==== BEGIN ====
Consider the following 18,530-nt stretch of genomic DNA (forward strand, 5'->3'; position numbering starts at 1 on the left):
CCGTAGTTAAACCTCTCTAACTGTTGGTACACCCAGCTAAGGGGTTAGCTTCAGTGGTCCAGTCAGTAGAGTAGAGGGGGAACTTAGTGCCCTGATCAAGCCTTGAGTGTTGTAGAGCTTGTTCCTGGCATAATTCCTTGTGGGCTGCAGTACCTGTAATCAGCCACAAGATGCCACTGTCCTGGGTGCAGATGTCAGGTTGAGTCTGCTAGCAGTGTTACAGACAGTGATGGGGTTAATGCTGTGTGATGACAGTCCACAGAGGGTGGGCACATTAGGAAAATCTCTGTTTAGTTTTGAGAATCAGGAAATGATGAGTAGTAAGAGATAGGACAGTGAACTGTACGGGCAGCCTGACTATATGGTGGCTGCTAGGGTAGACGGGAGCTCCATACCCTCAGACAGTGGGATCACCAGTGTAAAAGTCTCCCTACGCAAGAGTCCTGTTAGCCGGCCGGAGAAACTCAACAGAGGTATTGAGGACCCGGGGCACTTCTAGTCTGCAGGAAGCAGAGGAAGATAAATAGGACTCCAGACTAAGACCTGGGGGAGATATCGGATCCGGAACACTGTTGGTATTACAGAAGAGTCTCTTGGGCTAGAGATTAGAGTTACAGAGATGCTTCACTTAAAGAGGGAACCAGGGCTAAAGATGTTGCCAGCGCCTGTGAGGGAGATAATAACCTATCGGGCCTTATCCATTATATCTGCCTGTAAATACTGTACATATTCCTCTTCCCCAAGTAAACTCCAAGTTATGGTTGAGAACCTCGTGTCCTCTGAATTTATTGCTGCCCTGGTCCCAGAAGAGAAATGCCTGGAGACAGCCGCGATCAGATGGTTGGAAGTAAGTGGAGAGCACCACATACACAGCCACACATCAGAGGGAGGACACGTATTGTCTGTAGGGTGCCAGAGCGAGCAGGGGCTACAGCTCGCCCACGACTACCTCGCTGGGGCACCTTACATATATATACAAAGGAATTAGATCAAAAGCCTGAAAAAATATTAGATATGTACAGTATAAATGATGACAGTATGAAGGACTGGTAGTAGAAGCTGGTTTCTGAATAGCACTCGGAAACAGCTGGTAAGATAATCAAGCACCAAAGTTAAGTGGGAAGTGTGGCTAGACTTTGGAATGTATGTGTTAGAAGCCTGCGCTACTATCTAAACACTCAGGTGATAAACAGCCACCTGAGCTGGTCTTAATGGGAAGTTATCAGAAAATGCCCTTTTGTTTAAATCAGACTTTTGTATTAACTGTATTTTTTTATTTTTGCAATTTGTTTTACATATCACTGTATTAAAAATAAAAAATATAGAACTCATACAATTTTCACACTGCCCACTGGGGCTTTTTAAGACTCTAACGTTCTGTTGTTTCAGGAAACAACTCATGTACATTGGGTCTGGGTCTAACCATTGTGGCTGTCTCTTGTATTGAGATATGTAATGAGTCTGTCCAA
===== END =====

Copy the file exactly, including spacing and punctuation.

Consider the following 18,530-nt stretch of genomic DNA (forward strand, 5'->3'; position numbering starts at 1 on the left):
CCGTAGTTAAACCTCTCTAACTGTTGGTACACCCAGCTAAGGGGTTAGCTTCAGTGGTCCAGTCAGTAGAGTAGAGGGGGAACTTAGTGCCCTGATCAAGCCTTGAGTGTTGTAGAGCTTGTTCCTGGCATAATTCCTTGTGGGCTGCAGTACCTGTAATCAGCCACAAGATGCCACTGTCCTGGGTGCAGATGTCAGGTTGAGTCTGCTAGCAGTGTTACAGACAGTGATGGGGTTAATGCTGTGTGATGACAGTCCACAGAGGGTGGGCACATTAGGAAAATCTCTGTTTAGTTTTGAGAATCAGGAAATGATGAGTAGTAAGAGATAGGACAGTGAACTGTACGGGCAGCCTGACTATATGGTGGCTGCTAGGGTAGACGGGAGCTCCATACCCTCAGACAGTGGGATCACCAGTGTAAAAGTCTCCCTACGCAAGAGTCCTGTTAGCCGGCCGGAGAAACTCAACAGAGGTATTGAGGACCCGGGGCACTTCTAGTCTGCAGGAAGCAGAGGAAGATAAATAGGACTCCAGACTAAGACCTGGGGGAGATATCGGATCCGGAACACTGTTGGTATTACAGAAGAGTCTCTTGGGCTAGAGATTAGAGTTACAGAGATGCTTCACTTAAAGAGGGAACCAGGGCTAAAGATGTTGCCAGCGCCTGTGAGGGAGATAATAACCTATCGGGCCTTATCCATTATATCTGCCTGTAAATACTGTACATATTCCTCTTCCCCAAGTAAACTCCAAGTTATGGTTGAGAACCTCGTGTCCTCTGAATTTATTGCTGCCCTGGTCCCAGAAGAGAAATGCCTGGAGACAGCCGCGATCAGATGGTTGGAAGTAAGTGGAGAGCACCACATACACAGCCACACATCAGAGGGAGGACACGTATTGTCTGTAGGGTGCCAGAGCGAGCAGGGGCTACAGCTCGCCCACGACTACCTCGCTGGGGCACCTTACATATATATACAAAGGAATTAGATCAAAAGCCTGAAAAAATATTAGATATGTACAGTATAAATGATGACAGTATGAAGGACTGGTAGTAGAAGCTGGTTTCTGAATAGCACTCGGAAACAGCTGGTAAGATAATCAAGCACCAAAGTTAAGTGGGAAGTGTGGCTAGACTTTGGAATGTATGTGTTAGAAGCCTGCGCTACTATCTAAACACTCAGGTGATAAACAGCCACCTGAGCTGGTCTTAATGGGAAGTTATCAGAAAATGCCCTTTTGTTTAAATCAGACTTTTGTATTAACTGTATTTTTTTATTTTTGCAATTTGTTTTACATATCACTGTATTAAAAATAAAAAATATAGAACTCATACAATTTTCACACTGCCCACTGGGGCTTTTTAAGACTCTAACGTTCTGTTGTTTCAGGAAACAACTCATGTACATTGGGTCTGGGTCTAACCATTGTGGCTGTCTCTTGTATTGAGATATGTAATGAGTCTGTCCAA